Forget that the whole idea would be unworkable due to matters of logistics: how do you account for attendance? How do you enforce it? How do you define a religion? Wouldn’t you have to make room for atheists who would rather meet at the library, the bar, or the bowling alley to get their church cards signed? At that point, the whole thing falls apart. It becomes a waste of time and money — yet another drain on the intrepid taxpayer.

A Clockwork Orange
(Image: Wikipedia)

Putting all that aside, this idea that we should be obliged by law to attend church is like a series of slaps to the face, because coupled with her idea that this would lead to a moral rebirth it suggests that without religion we are amoral. It equates all of us — every citizen of the United States of America — with violent, antisocial criminals. It suggests that all of us need to be rehabilitated in some way, as though religion can program us to be something the government considers acceptable (here’s a crazy idea – let’s make a food pyramid . . . but for religiosity! That sounds awesome!) What’s not ironic here is that this idea comes up alongside nostalgic commentary about times when people kept their guns out in plain sight in unlocked cars, thus linking the imagery of guns to religion, and the compulsion thereto.

–> Let’s not forget that religion was more than just window-dressing for a vast majority of wars worldwide prior to the 20th century; it was a pretext for empire-building, meaning that religion has always been the standard tool for conquest on every scale.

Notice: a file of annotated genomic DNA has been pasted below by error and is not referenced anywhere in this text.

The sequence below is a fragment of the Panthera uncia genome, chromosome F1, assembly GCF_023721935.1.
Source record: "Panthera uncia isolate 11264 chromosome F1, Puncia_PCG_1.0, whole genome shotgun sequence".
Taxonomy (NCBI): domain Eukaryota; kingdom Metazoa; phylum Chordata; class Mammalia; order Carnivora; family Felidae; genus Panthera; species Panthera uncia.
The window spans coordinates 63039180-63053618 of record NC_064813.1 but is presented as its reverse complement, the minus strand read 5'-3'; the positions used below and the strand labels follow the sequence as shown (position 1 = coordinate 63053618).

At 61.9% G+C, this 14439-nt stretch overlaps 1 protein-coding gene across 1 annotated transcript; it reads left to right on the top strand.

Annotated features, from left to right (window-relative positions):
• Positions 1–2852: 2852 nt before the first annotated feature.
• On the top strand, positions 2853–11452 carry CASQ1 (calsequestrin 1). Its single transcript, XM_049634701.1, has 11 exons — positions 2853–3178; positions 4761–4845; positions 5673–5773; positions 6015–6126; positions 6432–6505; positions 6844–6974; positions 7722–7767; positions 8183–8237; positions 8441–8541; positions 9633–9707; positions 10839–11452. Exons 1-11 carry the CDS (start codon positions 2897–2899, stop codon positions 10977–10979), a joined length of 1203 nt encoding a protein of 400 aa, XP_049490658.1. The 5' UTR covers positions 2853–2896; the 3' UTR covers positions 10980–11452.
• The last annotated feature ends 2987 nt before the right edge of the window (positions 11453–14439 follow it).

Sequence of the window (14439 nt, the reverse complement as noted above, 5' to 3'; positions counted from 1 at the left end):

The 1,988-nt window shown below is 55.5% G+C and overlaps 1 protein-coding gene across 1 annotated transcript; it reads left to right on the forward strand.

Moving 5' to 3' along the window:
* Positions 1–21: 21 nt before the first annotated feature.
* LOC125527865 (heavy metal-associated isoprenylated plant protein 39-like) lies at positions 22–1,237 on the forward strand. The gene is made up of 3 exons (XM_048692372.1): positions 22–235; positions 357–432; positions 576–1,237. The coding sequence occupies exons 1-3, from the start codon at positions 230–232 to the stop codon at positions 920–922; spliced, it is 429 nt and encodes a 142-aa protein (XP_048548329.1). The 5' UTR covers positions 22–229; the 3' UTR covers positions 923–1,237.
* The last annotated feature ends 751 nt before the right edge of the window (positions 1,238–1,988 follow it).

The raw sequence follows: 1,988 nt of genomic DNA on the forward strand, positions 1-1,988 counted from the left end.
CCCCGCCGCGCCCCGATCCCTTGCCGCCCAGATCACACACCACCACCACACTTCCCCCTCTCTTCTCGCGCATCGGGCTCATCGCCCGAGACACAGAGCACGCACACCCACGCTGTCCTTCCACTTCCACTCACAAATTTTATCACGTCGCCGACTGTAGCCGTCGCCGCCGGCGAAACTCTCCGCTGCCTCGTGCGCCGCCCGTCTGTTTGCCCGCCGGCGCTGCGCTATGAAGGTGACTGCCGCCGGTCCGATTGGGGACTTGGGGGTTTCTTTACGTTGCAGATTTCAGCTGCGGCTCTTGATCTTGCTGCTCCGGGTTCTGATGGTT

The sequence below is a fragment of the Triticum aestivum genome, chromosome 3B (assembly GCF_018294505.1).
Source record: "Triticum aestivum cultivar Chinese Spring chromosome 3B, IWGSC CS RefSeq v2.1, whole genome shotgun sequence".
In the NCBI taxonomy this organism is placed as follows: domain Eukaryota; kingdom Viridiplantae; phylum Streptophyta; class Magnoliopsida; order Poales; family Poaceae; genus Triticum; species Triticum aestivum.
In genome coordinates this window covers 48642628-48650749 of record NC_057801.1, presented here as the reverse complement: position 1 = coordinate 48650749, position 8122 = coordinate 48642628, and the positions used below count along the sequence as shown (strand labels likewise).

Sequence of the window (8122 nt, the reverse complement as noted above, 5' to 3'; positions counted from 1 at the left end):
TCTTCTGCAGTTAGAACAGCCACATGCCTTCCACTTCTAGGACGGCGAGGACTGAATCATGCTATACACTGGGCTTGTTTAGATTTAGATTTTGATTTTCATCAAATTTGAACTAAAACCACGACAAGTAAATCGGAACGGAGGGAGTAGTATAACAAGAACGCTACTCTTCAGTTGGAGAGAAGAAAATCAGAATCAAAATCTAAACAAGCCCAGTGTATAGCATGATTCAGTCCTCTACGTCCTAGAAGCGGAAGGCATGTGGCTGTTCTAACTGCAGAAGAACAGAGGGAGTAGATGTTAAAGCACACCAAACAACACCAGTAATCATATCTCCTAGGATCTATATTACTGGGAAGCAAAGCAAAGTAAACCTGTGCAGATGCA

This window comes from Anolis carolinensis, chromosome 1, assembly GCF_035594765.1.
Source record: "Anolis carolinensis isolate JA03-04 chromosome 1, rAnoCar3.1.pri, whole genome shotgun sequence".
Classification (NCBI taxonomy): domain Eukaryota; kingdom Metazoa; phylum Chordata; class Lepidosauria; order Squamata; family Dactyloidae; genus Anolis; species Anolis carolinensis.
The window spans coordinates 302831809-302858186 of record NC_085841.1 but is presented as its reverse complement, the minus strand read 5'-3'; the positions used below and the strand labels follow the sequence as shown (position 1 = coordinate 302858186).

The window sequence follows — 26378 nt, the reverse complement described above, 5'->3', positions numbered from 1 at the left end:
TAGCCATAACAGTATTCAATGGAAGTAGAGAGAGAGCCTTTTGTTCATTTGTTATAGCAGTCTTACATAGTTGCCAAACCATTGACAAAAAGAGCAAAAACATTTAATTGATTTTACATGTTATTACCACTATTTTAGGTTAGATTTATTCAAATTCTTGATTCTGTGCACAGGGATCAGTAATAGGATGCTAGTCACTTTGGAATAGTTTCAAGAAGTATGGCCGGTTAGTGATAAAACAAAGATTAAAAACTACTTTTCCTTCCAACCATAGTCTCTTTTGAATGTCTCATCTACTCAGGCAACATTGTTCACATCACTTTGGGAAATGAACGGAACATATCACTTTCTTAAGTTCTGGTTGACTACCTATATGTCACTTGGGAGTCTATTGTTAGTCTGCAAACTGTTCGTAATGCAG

– > Let’s not forget that religion often limits freedom on a much larger scale than laws do, to a point where most people find it impossible to take it seriously in modern society — not that they don’t try. Were that possible, we would likely have more clergy than soldiers.

–> Let’s not forget that the most zealous advocates of major faiths tend to be the most hypocritical. Killing in the name of love? That’s not a song, folks; that’s a historically world-shaping paradigm.

–> Let’s not forget that reason and science have founded an age where people can think for themselves, can sort out right and wrong without the threat of eternal damnation hanging over their heads — who wants that kind of stress anyway?

Don’t get me wrong — I’m not trying to slam religion or church attendance. There’s nothing wrong with wanting to find community with like-minded individuals who share faith with you. What really rankles me is when someone talks about shoving that down everyone’s throat with legislation. I live by a code, and one principle I live by is that I don’t oppress people with my own ideas. Like anyone, I am glad to put my ideas and opinions out there — but to try and force agreement? That’s a poor way to treat others, especially in such an open society. It’s never worked for me and I hate to see it in action because it is oppression.